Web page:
Whether opioids are appropriate for a patient with non-cancer pain will continue to be a clinical decision for the individual prescriber. Prescribers are bound by professional standards and are accountable to an independent regulator.

Prescribers are also required to obtain their patient's informed consent when either initiating or varying opioid treatment and will be provided with detailed guidance on opioid prescribing in managing pain by their professional associations.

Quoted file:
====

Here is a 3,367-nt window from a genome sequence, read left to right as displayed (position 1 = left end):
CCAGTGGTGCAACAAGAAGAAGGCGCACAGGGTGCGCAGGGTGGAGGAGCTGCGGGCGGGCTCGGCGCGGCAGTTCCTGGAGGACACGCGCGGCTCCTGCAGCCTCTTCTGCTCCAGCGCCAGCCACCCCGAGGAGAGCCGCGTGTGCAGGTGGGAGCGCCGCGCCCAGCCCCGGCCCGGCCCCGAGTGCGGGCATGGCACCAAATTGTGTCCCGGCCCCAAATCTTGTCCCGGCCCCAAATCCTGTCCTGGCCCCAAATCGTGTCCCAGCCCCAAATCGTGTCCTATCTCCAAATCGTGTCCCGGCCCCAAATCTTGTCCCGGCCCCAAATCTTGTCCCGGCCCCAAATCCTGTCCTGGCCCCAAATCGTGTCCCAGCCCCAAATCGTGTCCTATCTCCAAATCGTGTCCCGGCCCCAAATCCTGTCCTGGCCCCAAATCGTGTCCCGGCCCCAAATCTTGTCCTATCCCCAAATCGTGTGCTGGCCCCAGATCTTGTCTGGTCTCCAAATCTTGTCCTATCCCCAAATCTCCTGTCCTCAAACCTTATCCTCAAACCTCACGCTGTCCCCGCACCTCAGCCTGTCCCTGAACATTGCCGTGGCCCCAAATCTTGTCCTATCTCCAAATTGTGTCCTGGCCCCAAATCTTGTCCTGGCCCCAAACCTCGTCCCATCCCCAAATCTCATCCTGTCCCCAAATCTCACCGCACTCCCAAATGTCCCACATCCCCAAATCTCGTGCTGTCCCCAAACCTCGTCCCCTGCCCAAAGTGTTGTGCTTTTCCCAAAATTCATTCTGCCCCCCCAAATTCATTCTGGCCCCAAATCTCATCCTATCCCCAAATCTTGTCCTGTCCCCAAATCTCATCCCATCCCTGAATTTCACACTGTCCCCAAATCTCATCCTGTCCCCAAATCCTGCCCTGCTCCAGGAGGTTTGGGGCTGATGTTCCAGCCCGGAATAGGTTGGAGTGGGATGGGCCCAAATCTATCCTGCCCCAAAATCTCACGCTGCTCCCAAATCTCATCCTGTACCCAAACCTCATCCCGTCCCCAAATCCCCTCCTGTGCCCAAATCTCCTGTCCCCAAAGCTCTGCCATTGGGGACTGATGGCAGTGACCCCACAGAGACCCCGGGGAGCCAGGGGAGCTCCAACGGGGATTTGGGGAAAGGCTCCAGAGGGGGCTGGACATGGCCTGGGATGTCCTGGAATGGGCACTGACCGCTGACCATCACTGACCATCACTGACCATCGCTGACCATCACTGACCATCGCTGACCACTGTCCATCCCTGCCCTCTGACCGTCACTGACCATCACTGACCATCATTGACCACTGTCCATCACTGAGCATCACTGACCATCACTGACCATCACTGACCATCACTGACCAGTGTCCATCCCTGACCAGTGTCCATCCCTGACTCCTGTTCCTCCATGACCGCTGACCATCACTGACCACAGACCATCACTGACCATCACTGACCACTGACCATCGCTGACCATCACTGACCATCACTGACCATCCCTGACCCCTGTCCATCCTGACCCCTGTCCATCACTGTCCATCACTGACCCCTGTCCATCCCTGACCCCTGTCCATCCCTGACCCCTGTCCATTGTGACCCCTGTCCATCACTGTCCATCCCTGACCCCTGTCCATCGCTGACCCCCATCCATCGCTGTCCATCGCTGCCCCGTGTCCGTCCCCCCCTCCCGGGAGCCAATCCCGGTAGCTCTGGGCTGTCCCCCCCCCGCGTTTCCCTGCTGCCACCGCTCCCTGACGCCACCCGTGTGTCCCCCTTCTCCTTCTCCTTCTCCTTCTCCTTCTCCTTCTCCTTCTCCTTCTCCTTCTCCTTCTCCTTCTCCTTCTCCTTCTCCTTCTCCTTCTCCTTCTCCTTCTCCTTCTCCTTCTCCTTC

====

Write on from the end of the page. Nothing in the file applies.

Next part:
The Australian Government does not oversee individual clinical decisions made by prescribers and they will ultimately make their own decisions on how to incorporate this guidance into practice.

What resources are available?

There will be a range of activities to support the implementation of these changes and to equip doctors and other health professionals with the tools and resources to apply these in practice. Similarly, there will be a range of resources for consumers to empower them to make informed choices about their treatment.

Our opioid resources page has links to more information for consumers, patients and carers from organisations, such as Painaustralia and NPS MedicineWise.